The logging framework enables you to gather runtime diagnostic information. Use it for troubleshooting application problems when you need a granular level of detail..
For an expert introduction to Relativity logging, watch this webinar (presented 02/17/2017):
This page contains the following information:
See these related pages:
- Log from a Relativity application
- Configure logging
- Troubleshoot Relativity using logging
- Logging system-subsystem-application matrix
When to use logging
Relativity provides different mechanisms for diagnostic and historic information. Note the following when deciding whether to use logging, audit data, or the Errors tab:
- Logging is intended for troubleshooting and debugging. Clean up your log files as necessary.
- Audit is for defensible history that is never deleted.
- The Errors tab also contains the Error level events. Relativity logs may contain more data logged at the Error level than is available on the Errors tab.
Where the logs are stored
By default, Relativity logs are stored in the RelativityLogs table of the EDDSLogging database. You can access the table with a database client of your choice.
Note: Make sure to use database credentials with permissions to the EDDSLogging database.
Depending on your Relativity configuration, logs can also be stored as files, in the Data Grid, or in a different SQL Server.
The following image shows the Relativity logs written out as files.
The log files directory path is defined by the RELATIVITY_LOGS environment variable. To quickly find the log files location, run this command in Windows Command Prompt:
Relativity logging data destinations are referred to as sinks.For more information about sink configuration, see Configure logging .
Reading a log entry
By default, Relativity logs events at the Error (4) level. Event level are defined as follows:
|0||Include all available event details.|
|Debug||1||Internal control flow and diagnostic state dumps to facilitate pinpointing of recognized problems|
|Information||2||Events of interest or that have relevance to outside observers; the default enabled minimum logging level|
|Warning||3||Indicators of possible issues or service/functionality degradation|
|Error||4||Indicating a failure within the application or connected system|
|Fatal||5||Critical errors causing complete failure of the application|
Each level logs itself and every level above it in the order shown. For example, setting logging level at Warning logs Warning, Error, and Fatal. The lower the event level, the more detail is included in the event properties.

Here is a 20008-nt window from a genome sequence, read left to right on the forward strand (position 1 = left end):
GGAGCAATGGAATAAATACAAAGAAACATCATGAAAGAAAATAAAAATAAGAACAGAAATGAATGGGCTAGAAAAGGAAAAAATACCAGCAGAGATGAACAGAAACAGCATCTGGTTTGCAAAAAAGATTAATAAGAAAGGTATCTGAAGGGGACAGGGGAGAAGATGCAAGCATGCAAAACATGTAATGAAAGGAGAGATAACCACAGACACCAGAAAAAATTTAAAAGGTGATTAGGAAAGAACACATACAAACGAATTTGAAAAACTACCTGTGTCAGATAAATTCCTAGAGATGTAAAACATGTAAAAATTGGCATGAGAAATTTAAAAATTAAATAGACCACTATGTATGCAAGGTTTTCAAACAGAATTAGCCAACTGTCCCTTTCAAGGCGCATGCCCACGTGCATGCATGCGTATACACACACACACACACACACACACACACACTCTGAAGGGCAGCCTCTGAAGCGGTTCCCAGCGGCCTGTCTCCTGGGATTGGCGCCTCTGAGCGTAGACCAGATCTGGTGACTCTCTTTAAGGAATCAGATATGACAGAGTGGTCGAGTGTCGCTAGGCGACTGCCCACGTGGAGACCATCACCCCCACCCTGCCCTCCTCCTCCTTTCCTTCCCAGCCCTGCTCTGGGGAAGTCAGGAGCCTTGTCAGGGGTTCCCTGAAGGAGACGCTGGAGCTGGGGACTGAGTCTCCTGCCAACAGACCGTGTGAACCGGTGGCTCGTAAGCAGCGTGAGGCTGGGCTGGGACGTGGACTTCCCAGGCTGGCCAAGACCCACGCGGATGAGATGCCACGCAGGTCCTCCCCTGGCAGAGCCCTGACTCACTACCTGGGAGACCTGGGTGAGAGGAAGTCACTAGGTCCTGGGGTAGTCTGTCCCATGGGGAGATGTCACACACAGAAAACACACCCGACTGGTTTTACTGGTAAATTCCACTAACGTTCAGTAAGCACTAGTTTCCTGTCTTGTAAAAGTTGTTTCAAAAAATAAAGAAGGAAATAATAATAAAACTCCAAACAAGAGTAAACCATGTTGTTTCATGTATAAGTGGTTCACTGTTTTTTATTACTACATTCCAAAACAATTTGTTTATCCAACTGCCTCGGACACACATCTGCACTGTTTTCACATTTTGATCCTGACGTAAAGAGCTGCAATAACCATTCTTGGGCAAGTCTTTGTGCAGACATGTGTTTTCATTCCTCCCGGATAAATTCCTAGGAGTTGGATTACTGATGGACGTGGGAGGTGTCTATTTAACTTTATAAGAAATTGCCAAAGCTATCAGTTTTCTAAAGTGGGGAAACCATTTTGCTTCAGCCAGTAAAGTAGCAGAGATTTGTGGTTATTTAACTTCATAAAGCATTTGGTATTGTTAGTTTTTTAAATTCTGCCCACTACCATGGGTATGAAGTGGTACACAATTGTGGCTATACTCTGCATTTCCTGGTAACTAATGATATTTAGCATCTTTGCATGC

The Relativity program code defines the message and properties (metadata) for every logged event.
The message provides a verbal description of what happened and can be helpful in the initial identification of the cause of the problem.
The Properties columns of the RelativityLogs table contains the most useful details for the log entry. Logging data in a database is stored as XML. If you are using Microsoft SQL Server Management Studio, you can open it in a separate tab by clicking inside Properties column.
Pay special attention to the following properties:
- MachineName – the host name of a machine in the Relativity environment where the event occurred.
- System – systems are the top-level components of the Relativity. They are typically IIS applications, Windows services, or executables. For more information, see Logging system-subsystem-application matrix .
- Subsystem – subsystems are Relativity components that are called from one or more systems. Generally, they are designated based on similar functionality.
- Application – applications are unique identifiers to indicate what context the code is running for. Applications can be Relativity Applications.
- ProcessID – the ID of the operating system process where the event occurred.
- ErrorMessage – the .Net framework message associated with the event.
- Stacktrace – the exception stack trace.
Note: If the logs are stored in a file sink or Data Grid, the data is stored in JSON format.
Log messages and properties may not always directly identify the cause of a problem in Relativity. Therefore, recognizing patterns of events and errors is critical when troubleshooting.
For more information, see Troubleshoot Relativity using logging .
- Add logging to your custom application - see Log from a Relativity application .
- Enable or disable logging – sometimes it may be necessary to stop logging for your environment or for certain machines. See Configure logging .
- Change default logging level – you may also need to change the default logging level. See Configure logging .
- Define logging rules – when troubleshooting Relativity, additional logging rules are usually required. See Troubleshoot Relativity using logging .
- Change the default sink or define more sinks – you may also need to change where logs are written to. See Sinks.